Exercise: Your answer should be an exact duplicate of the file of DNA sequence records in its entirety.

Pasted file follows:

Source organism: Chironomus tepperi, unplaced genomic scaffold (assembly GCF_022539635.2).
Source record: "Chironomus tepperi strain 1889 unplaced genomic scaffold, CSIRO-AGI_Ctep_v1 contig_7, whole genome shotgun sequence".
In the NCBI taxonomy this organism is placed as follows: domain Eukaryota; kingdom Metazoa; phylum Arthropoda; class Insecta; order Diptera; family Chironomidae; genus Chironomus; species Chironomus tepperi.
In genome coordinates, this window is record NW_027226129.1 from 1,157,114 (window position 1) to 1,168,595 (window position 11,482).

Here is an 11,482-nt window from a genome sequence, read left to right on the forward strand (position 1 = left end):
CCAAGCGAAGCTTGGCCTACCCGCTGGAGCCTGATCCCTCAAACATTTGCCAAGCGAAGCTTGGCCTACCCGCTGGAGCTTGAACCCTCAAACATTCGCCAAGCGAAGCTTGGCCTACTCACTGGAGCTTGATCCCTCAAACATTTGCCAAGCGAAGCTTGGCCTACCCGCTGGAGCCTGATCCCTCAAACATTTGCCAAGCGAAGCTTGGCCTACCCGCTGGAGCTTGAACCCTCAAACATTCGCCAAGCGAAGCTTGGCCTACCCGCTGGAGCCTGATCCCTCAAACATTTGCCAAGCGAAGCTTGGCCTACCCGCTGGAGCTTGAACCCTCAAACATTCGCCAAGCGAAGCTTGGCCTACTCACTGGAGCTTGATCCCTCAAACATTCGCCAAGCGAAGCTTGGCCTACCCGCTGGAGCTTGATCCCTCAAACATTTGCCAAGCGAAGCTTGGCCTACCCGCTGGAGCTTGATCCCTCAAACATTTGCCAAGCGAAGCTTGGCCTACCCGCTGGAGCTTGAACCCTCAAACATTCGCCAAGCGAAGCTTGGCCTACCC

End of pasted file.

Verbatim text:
Source organism: Chironomus tepperi, unplaced genomic scaffold (assembly GCF_022539635.2).
Source record: "Chironomus tepperi strain 1889 unplaced genomic scaffold, CSIRO-AGI_Ctep_v1 contig_7, whole genome shotgun sequence".
In the NCBI taxonomy this organism is placed as follows: domain Eukaryota; kingdom Metazoa; phylum Arthropoda; class Insecta; order Diptera; family Chironomidae; genus Chironomus; species Chironomus tepperi.
In genome coordinates, this window is record NW_027226129.1 from 1,157,114 (window position 1) to 1,168,595 (window position 11,482).

Here is an 11,482-nt window from a genome sequence, read left to right on the forward strand (position 1 = left end):
CCAAGCGAAGCTTGGCCTACCCGCTGGAGCCTGATCCCTCAAACATTTGCCAAGCGAAGCTTGGCCTACCCGCTGGAGCTTGAACCCTCAAACATTCGCCAAGCGAAGCTTGGCCTACTCACTGGAGCTTGATCCCTCAAACATTTGCCAAGCGAAGCTTGGCCTACCCGCTGGAGCCTGATCCCTCAAACATTTGCCAAGCGAAGCTTGGCCTACCCGCTGGAGCTTGAACCCTCAAACATTCGCCAAGCGAAGCTTGGCCTACCCGCTGGAGCCTGATCCCTCAAACATTTGCCAAGCGAAGCTTGGCCTACCCGCTGGAGCTTGAACCCTCAAACATTCGCCAAGCGAAGCTTGGCCTACTCACTGGAGCTTGATCCCTCAAACATTCGCCAAGCGAAGCTTGGCCTACCCGCTGGAGCTTGATCCCTCAAACATTTGCCAAGCGAAGCTTGGCCTACCCGCTGGAGCTTGATCCCTCAAACATTTGCCAAGCGAAGCTTGGCCTACCCGCTGGAGCTTGAACCCTCAAACATTCGCCAAGCGAAGCTTGGCCTACCC